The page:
Comics We Love: Vertigo’s ‘100 Bullets’ By Brian Azzarello & Eduardo Risso
If a stranger offered you a briefcase containing a gun, 100 completely untraceable bullets, and incontrovertible evidence identifying the person responsible for the worst thing that's ever happened to you, and the promise of full immunity for your retribution, would you take it?
The mysterious man in question is Agent Graves, and he and his briefcase full of hot flaming death are the center of one of the most important comics of the last decade. And beginning this week with a 456-page inaugural hardcover collection, 100 Bullets finally receives the deluxe treatment it deserves, a fitting format for the book that changed Vertigo and cast a cold, hard light into the unexplored areas of noir comics.
DC Comics' mature readers imprint, the house of Vertigo was built on the foundations laid by the British Invasion of the 1980s and early 1990s - gothic, surreal, and typically supernatural horror stories that could never fit in the superhero-centric DC Universe. And for years after the imprint's inception, that remained the zeitgeist. The Vertigo "genre" was a broad one, and allowed for many excursions, but it was never hard to identify stories that fit the Vertigo mold. Surprisingly, for the longest time that model didn't include much noir.
Though most of what Vertigo published had an aura of darkness, there were few, if any, straight forays into the crime/noir tradition. Sandman Mystery Theatre was a steadfast exception, with 70 issues of adventures based firmly in the pulp vein, but even that series lacked the hard edge of real crime fiction. For the first decade and a half of its existence, Vertigo lived off the model established by the Brits, and stuck to that even when there weren't many Brits left for the publisher to hang its hat on. Vertigo seemed to realize that in the late 1990s, and through a series a short stories, one-shots, and limited series, subtly influenced the imprint's focus to matters of the street. In 1998, the dark, quirky, and violent Jonny Double teamed writer Brian Azzarrello with Argentine artist Eduardo Risso, and all the elements were in place to enact a dramatic shift in Vertigo's publishing line.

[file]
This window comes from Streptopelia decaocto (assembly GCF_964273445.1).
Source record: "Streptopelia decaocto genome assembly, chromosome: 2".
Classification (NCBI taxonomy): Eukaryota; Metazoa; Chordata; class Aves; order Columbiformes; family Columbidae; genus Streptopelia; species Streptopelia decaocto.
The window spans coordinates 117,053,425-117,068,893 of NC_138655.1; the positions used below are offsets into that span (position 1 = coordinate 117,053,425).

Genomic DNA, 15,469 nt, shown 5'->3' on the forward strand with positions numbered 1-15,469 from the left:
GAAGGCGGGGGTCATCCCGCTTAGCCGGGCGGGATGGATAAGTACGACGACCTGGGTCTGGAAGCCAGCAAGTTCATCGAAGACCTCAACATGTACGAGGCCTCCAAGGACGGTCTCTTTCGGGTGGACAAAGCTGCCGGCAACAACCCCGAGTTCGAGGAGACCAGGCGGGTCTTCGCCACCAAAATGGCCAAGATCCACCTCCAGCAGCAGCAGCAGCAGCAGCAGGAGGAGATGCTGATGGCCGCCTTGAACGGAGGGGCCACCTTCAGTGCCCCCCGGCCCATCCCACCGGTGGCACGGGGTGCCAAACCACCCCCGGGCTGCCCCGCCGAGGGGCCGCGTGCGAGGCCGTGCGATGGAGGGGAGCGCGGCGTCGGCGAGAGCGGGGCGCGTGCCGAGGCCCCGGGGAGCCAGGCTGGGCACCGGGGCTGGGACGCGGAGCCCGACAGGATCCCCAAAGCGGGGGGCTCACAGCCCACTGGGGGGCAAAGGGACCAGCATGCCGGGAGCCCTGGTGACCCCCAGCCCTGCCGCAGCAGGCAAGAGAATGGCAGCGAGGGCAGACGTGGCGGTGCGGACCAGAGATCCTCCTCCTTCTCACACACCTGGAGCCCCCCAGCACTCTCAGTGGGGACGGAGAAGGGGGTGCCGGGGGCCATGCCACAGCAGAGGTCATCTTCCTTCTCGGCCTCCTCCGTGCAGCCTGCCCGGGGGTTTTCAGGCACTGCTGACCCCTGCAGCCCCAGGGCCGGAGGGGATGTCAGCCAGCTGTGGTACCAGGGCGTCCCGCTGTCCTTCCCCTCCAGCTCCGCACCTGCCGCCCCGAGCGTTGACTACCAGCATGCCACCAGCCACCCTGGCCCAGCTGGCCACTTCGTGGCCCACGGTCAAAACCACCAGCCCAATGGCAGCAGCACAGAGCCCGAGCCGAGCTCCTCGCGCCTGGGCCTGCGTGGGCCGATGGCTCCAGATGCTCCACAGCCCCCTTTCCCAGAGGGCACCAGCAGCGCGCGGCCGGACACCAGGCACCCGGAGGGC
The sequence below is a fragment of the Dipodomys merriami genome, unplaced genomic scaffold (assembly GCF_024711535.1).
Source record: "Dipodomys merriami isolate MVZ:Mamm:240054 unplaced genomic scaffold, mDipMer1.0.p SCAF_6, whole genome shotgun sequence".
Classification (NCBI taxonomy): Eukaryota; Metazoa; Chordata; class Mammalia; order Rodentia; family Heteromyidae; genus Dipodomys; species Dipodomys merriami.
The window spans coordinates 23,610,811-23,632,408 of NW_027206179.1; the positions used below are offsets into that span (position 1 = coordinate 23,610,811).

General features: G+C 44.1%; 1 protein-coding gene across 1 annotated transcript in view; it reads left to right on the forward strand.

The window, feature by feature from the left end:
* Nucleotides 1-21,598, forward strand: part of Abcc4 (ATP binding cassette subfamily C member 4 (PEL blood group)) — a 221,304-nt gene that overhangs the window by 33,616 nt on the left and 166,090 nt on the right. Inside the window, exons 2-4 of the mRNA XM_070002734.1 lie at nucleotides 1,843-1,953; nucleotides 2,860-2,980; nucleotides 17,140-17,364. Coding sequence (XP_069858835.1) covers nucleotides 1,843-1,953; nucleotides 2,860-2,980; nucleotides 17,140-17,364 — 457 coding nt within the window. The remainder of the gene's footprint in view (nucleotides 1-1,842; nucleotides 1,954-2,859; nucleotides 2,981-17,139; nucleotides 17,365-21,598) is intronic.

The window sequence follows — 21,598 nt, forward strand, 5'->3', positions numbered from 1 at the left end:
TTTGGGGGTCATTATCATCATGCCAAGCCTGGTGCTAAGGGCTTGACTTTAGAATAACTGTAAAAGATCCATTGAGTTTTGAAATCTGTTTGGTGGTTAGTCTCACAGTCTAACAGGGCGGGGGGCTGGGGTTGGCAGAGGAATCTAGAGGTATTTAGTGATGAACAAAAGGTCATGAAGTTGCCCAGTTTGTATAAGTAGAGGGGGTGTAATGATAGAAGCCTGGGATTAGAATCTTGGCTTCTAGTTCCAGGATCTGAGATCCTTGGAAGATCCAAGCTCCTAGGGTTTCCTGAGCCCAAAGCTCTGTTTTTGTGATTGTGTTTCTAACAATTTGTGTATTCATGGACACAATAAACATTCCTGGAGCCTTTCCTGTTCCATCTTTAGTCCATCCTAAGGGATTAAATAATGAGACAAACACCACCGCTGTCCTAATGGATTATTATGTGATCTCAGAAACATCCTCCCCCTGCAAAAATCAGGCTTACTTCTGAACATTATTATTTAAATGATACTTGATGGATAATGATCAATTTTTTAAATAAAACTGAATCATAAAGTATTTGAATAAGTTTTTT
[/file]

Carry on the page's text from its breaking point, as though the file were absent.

That shift came with 100 Bullets. Combining the best elements of Frank Miller's hardboiled Sin City with the cool intrigue of pulp novelists like David Goodis and Richard Stark, and the crystalline structure of Watchmen, the series immediately ensnared readers and established American comics' new interest in dark, twisted tales of revenge populated with dirty slang, deadly ingenues, and lots and lots of corpses.
The powerful hook of the case of 100 untraceable bullets is just the lure that draws the readers into a bigger, deeper, darker story of power and retribution. The first three major story arcs, collected in the first Deluxe Hardcover from Vertigo, take the conceit of the untraceable bullets and begin building a much larger idea, one plot thread at a time.
The first to receive Agent Graves' gift is Dizzy Cordova, a young woman fresh out of prison and still hurting from the deaths of her husband and infant son. Dizzy is the template for recipients of the case: those at rock bottom or close to it, morally flexible, but possessing a potential that even they don't seem aware of. The complete cast of 100 Bullets characters is long and inclusive, from minor players to big shots, each of them encumbered with some sense of loss. They're all offered the briefcase at a crucial nexus in their lives, and their choices - to take or refuse, to kill with impunity or enact their revenge - drag the readers through the muck and horror of a real hard-knock life.